As a writing exercise I often place pictures of important or famous people up on the screen in my room and ask students to provide a caption or write something about the picture. After a few minutes students share their ideas and then I share one of mine which leads into a quick lesson in history. Sometimes this type of activity can be used to review a topic, introduce something new, or simply move a unit along with additional content.
The last time I presented students with this image they came up with some interesting responses:
*My belly hurts. I should have left that last taco in the bag and thrown it away.
*When are they going to invent a real tie that doesn’t look like a bow?
*This man is important. He looks really smart. Maybe he’s a writer or a great thinker. I wish the picture was in color.
*The picture looks like it is from a long time ago. I didn’t know they had hair gel back then. Interesting!
These are the better ones, of course. I left out the silly, off the mark, or inappropriate ones that can be the result of this type of exercise, but you can see that some students can really get into the moment when analyzing photographs.
Next we discussed names and labels…words we use to identify individuals or groups of people. We talked about how those names aren’t always meant to be nice. We also talked about how some names stick simply because it’s easier to remember a group of people by a certain name in order to remember what they stood for….groups like tree huggers, Bible thumpers, and even educrats.
These types of monikers are not simply for the 20th and 21st century. Certain groups throughout history have claimed remembrance through their name such as the Know- Nothings, muckrakers, and don’t forget the hawks and doves.
Do you know who the gentleman is in my image?
It is President Franklin Pierce, our fourteenth president and the tidbit of knowledge I share with students is Franklin Pierce was a doughface.
What’s a doughface?
During the 1850s a doughface was a Northern politician who had Southern sympathies.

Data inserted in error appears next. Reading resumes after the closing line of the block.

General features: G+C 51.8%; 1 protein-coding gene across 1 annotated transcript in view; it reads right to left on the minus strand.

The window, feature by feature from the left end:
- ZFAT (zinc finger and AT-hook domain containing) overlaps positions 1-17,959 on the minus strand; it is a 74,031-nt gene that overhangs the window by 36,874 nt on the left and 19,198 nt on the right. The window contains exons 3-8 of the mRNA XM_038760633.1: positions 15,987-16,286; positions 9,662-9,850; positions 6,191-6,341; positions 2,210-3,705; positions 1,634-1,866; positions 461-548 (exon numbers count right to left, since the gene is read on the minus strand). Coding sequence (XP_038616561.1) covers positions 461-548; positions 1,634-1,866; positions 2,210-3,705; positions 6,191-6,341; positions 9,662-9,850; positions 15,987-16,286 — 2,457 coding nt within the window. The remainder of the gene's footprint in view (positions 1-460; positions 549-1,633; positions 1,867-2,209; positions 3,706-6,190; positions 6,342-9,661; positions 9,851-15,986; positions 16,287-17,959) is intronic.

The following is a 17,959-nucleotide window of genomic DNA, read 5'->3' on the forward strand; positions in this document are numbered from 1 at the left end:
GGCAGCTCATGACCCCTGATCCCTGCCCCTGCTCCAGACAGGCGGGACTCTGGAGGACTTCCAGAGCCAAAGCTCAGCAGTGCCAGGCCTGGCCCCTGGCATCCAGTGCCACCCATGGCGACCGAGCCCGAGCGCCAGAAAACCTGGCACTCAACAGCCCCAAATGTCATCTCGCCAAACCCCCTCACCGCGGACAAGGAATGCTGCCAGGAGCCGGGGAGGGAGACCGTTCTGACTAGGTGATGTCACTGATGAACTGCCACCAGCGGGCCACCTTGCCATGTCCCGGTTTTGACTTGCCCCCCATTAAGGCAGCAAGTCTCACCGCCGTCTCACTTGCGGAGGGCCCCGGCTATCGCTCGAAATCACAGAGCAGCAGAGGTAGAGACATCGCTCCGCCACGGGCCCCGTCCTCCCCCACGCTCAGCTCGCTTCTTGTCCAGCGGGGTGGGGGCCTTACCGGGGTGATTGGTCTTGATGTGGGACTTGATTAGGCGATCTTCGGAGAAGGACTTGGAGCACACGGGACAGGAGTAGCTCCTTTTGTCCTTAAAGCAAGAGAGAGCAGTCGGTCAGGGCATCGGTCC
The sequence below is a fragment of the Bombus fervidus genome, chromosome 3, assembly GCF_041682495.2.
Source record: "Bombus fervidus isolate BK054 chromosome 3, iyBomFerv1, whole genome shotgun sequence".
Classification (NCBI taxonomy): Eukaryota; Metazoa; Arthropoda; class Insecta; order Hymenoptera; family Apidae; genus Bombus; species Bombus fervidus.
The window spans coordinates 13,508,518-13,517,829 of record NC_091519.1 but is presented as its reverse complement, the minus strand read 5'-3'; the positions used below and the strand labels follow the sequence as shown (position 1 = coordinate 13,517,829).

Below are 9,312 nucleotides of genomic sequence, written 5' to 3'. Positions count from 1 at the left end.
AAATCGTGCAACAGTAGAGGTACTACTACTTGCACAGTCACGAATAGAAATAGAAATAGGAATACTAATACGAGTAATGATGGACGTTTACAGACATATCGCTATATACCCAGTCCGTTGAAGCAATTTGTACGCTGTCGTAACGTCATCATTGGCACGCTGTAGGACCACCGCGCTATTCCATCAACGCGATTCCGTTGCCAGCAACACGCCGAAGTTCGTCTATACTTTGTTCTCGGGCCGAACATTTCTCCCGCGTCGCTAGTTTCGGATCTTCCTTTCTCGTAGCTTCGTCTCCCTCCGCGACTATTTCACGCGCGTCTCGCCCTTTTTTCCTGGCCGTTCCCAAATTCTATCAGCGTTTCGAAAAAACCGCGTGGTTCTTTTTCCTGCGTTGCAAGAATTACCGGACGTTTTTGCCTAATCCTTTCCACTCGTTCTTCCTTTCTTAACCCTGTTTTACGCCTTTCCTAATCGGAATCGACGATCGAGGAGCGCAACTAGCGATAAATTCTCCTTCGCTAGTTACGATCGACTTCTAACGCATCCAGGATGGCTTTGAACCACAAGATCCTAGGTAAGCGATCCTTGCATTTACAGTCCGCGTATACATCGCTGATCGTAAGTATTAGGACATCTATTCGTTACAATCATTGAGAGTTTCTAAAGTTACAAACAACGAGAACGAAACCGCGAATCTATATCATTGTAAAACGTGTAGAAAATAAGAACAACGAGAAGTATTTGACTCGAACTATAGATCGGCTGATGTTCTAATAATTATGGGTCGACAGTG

President Pierce hailed from New Hampshire, one of our northern most states, so I’m sure it could be a little surprising that he might have southern sympathies, but he did. It wasn’t that he held slaves or thought slavery was a correct action, however, he did believe it was up to each state to decide its own course especially as new states entered the Union. He was against sectionalism and was not a fan of the abolitionist movement. President Pierce felt that compromise was an integral part of the Federal System.
The United States was experiencing growth and expansion, but a negative impact was growing tension between states who held slaves and those that did not. Legislators from the South wanted an equal number of slave and free states in order to balance power. They feared a higher number of free states because slavery could then be abolished through a Congressional vote.
The Kansas-Nebraska Act brought the question of slavery in the West to the forefront of national debate. In 1854 Congressman Stephen A. Douglas proposed the Kansas-Nebraka Act which would reverse the Missiouri Compromise of 1820 and allow settlers in Kansas and Nebraska territories to decide on their own if they would allow slavery or not. Reluctantly President Pierce gave his approval of the bill because many of his appointments were still pending in Congress and he wanted the Gadsden Purchase Treaty
to be approved as well.
Many Northerners disliked the way Pierce compromised with Southern viewpoints. Many of the discussions and debates on the floor of Congress were so emotionally charged that fistfights broke out and Charles Sumner, a U.S. Senator was so severely beaten it took him three years to recover.
The Kansas Nebraska Act eventually led to a mini civil war in those territories, and Kansas became “bleeding Kansas”. The Democratic party split, the Republican party was created, and the Whig party became nonexistent.
President Pierce is not the only president to be called a doughface during the time leading up the Civil War. President Buchanan and President Fillmore have also enjoyed the label.